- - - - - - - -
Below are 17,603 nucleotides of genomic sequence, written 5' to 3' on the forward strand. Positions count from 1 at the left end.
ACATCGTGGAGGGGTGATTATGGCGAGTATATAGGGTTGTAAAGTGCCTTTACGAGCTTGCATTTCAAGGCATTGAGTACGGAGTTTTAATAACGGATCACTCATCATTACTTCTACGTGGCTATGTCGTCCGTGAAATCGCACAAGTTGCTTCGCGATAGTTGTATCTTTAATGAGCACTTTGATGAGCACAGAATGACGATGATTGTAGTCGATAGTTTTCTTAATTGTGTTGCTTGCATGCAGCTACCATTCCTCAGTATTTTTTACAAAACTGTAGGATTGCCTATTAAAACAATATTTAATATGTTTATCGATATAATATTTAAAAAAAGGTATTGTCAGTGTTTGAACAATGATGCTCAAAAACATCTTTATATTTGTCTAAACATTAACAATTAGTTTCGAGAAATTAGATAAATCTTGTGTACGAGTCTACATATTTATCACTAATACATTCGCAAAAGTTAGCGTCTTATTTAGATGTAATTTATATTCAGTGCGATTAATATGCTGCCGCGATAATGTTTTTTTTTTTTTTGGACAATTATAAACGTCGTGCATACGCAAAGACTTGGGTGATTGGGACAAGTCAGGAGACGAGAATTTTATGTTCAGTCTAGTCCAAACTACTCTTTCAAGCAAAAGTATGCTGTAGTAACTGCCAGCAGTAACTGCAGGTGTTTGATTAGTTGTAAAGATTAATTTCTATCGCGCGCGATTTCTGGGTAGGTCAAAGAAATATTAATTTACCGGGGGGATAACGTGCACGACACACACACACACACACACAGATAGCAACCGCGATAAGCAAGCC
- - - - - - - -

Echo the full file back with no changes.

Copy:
Below are 17,603 nucleotides of genomic sequence, written 5' to 3' on the forward strand. Positions count from 1 at the left end.
ACATCGTGGAGGGGTGATTATGGCGAGTATATAGGGTTGTAAAGTGCCTTTACGAGCTTGCATTTCAAGGCATTGAGTACGGAGTTTTAATAACGGATCACTCATCATTACTTCTACGTGGCTATGTCGTCCGTGAAATCGCACAAGTTGCTTCGCGATAGTTGTATCTTTAATGAGCACTTTGATGAGCACAGAATGACGATGATTGTAGTCGATAGTTTTCTTAATTGTGTTGCTTGCATGCAGCTACCATTCCTCAGTATTTTTTACAAAACTGTAGGATTGCCTATTAAAACAATATTTAATATGTTTATCGATATAATATTTAAAAAAAGGTATTGTCAGTGTTTGAACAATGATGCTCAAAAACATCTTTATATTTGTCTAAACATTAACAATTAGTTTCGAGAAATTAGATAAATCTTGTGTACGAGTCTACATATTTATCACTAATACATTCGCAAAAGTTAGCGTCTTATTTAGATGTAATTTATATTCAGTGCGATTAATATGCTGCCGCGATAATGTTTTTTTTTTTTTTGGACAATTATAAACGTCGTGCATACGCAAAGACTTGGGTGATTGGGACAAGTCAGGAGACGAGAATTTTATGTTCAGTCTAGTCCAAACTACTCTTTCAAGCAAAAGTATGCTGTAGTAACTGCCAGCAGTAACTGCAGGTGTTTGATTAGTTGTAAAGATTAATTTCTATCGCGCGCGATTTCTGGGTAGGTCAAAGAAATATTAATTTACCGGGGGGATAACGTGCACGACACACACACACACACACACAGATAGCAACCGCGATAAGCAAGCC